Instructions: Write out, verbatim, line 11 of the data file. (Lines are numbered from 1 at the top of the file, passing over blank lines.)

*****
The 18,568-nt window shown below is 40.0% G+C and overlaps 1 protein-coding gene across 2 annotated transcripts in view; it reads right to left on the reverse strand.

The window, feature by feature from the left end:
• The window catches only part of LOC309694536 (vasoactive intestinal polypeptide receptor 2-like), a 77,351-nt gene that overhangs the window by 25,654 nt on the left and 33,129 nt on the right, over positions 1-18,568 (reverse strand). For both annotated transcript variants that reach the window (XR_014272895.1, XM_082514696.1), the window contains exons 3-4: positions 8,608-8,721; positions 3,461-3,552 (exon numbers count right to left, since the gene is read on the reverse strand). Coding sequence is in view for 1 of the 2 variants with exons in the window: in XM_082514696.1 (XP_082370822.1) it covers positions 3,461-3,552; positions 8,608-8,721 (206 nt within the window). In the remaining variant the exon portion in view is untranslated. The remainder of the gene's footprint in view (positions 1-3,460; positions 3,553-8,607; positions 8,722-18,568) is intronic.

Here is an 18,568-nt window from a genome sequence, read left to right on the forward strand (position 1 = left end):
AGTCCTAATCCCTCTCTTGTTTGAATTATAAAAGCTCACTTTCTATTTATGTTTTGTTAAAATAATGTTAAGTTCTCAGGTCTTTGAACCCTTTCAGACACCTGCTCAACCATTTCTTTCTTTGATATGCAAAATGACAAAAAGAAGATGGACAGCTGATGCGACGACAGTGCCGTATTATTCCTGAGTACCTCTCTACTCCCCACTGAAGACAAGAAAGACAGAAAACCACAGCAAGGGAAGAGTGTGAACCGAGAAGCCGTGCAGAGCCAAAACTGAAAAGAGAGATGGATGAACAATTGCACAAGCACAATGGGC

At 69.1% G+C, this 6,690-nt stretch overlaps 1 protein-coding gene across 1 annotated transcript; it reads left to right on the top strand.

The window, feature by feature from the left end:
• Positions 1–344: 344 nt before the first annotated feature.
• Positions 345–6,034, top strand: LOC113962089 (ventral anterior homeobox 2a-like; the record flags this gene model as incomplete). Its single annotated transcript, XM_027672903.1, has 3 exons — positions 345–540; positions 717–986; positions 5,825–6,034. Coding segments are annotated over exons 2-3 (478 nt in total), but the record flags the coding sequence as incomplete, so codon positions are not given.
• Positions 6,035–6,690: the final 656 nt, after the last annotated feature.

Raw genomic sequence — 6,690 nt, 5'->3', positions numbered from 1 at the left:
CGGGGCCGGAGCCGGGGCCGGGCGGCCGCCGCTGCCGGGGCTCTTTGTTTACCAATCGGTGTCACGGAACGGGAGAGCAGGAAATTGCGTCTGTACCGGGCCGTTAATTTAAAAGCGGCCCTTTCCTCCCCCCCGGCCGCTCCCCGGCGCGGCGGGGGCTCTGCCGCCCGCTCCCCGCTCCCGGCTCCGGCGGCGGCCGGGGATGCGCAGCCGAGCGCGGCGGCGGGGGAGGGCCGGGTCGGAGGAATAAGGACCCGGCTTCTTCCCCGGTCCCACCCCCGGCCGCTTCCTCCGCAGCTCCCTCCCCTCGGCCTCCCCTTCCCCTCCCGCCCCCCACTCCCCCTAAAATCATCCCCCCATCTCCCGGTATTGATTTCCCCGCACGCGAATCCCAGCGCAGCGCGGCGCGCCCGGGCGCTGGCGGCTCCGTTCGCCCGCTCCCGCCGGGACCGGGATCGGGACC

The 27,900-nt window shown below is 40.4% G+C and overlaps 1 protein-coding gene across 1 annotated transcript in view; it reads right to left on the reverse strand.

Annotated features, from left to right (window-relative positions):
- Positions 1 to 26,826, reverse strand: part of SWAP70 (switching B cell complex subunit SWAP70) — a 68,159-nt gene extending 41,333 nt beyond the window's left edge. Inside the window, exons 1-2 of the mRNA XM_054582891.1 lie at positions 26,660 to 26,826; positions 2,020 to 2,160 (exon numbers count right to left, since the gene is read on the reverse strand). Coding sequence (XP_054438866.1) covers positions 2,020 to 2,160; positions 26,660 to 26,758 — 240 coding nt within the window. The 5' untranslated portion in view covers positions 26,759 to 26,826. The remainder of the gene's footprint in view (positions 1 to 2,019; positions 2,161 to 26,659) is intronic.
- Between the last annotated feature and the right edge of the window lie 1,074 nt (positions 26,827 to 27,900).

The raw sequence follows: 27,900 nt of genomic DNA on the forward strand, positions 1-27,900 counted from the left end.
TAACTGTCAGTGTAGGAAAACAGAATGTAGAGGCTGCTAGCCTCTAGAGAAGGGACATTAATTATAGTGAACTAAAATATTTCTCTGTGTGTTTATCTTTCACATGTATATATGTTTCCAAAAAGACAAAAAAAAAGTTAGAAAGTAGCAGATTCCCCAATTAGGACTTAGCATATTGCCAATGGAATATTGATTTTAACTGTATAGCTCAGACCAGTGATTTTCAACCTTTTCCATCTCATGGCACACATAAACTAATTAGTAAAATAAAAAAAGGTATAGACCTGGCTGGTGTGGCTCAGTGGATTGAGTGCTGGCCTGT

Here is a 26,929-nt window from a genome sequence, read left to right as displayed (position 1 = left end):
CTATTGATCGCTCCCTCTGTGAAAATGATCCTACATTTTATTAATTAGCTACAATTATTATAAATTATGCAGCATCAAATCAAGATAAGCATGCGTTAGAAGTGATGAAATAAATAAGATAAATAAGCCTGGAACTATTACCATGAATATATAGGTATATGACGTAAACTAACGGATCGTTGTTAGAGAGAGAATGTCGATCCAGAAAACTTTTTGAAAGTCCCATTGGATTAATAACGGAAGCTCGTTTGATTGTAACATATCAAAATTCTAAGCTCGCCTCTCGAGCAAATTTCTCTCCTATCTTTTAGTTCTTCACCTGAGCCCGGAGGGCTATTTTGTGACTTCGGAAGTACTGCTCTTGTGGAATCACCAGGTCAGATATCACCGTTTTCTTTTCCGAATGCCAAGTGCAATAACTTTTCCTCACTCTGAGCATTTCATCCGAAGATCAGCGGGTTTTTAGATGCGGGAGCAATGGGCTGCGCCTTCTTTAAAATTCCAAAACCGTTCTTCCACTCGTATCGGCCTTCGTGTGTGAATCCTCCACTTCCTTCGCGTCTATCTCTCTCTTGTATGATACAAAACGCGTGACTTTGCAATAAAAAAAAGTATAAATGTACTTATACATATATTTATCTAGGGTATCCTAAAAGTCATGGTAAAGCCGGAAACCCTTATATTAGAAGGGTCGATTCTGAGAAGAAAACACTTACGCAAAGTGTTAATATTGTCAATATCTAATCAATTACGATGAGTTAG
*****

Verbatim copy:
Raw genomic sequence — 6,690 nt, 5'->3', positions numbered from 1 at the left: